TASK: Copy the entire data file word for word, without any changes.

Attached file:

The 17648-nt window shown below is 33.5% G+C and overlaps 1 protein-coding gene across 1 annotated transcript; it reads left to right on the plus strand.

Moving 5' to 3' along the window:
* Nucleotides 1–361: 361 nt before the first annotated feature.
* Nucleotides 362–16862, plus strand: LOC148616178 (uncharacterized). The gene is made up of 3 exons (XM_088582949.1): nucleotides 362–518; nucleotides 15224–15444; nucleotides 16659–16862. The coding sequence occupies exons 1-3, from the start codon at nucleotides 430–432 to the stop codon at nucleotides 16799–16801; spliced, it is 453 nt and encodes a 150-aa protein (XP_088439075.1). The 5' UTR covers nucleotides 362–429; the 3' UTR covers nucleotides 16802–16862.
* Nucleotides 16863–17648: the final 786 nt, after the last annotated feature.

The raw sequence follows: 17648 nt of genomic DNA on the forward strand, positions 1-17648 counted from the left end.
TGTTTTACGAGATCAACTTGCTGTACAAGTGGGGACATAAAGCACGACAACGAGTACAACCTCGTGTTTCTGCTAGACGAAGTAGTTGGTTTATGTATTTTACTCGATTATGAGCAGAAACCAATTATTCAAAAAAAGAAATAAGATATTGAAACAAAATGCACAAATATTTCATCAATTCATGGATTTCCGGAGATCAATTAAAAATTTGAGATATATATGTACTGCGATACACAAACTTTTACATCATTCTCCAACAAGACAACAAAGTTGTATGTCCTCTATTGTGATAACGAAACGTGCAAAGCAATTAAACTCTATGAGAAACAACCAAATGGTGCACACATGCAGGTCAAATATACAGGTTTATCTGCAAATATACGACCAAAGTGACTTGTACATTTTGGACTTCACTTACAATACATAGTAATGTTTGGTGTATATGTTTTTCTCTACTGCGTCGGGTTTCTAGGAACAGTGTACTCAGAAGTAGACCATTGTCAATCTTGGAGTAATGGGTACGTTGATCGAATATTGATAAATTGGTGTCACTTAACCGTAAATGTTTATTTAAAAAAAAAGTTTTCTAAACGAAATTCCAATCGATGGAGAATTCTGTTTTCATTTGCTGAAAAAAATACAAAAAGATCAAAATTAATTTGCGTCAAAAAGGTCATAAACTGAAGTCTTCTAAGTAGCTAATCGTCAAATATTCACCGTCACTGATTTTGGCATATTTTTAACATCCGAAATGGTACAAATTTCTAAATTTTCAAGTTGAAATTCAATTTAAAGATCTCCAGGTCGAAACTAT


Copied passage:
The 17648-nt window shown below is 33.5% G+C and overlaps 1 protein-coding gene across 1 annotated transcript; it reads left to right on the plus strand.

Moving 5' to 3' along the window:
* Nucleotides 1–361: 361 nt before the first annotated feature.
* Nucleotides 362–16862, plus strand: LOC148616178 (uncharacterized). The gene is made up of 3 exons (XM_088582949.1): nucleotides 362–518; nucleotides 15224–15444; nucleotides 16659–16862. The coding sequence occupies exons 1-3, from the start codon at nucleotides 430–432 to the stop codon at nucleotides 16799–16801; spliced, it is 453 nt and encodes a 150-aa protein (XP_088439075.1). The 5' UTR covers nucleotides 362–429; the 3' UTR covers nucleotides 16802–16862.
* Nucleotides 16863–17648: the final 786 nt, after the last annotated feature.

The raw sequence follows: 17648 nt of genomic DNA on the forward strand, positions 1-17648 counted from the left end.
TGTTTTACGAGATCAACTTGCTGTACAAGTGGGGACATAAAGCACGACAACGAGTACAACCTCGTGTTTCTGCTAGACGAAGTAGTTGGTTTATGTATTTTACTCGATTATGAGCAGAAACCAATTATTCAAAAAAAGAAATAAGATATTGAAACAAAATGCACAAATATTTCATCAATTCATGGATTTCCGGAGATCAATTAAAAATTTGAGATATATATGTACTGCGATACACAAACTTTTACATCATTCTCCAACAAGACAACAAAGTTGTATGTCCTCTATTGTGATAACGAAACGTGCAAAGCAATTAAACTCTATGAGAAACAACCAAATGGTGCACACATGCAGGTCAAATATACAGGTTTATCTGCAAATATACGACCAAAGTGACTTGTACATTTTGGACTTCACTTACAATACATAGTAATGTTTGGTGTATATGTTTTTCTCTACTGCGTCGGGTTTCTAGGAACAGTGTACTCAGAAGTAGACCATTGTCAATCTTGGAGTAATGGGTACGTTGATCGAATATTGATAAATTGGTGTCACTTAACCGTAAATGTTTATTTAAAAAAAAAGTTTTCTAAACGAAATTCCAATCGATGGAGAATTCTGTTTTCATTTGCTGAAAAAAATACAAAAAGATCAAAATTAATTTGCGTCAAAAAGGTCATAAACTGAAGTCTTCTAAGTAGCTAATCGTCAAATATTCACCGTCACTGATTTTGGCATATTTTTAACATCCGAAATGGTACAAATTTCTAAATTTTCAAGTTGAAATTCAATTTAAAGATCTCCAGGTCGAAACTAT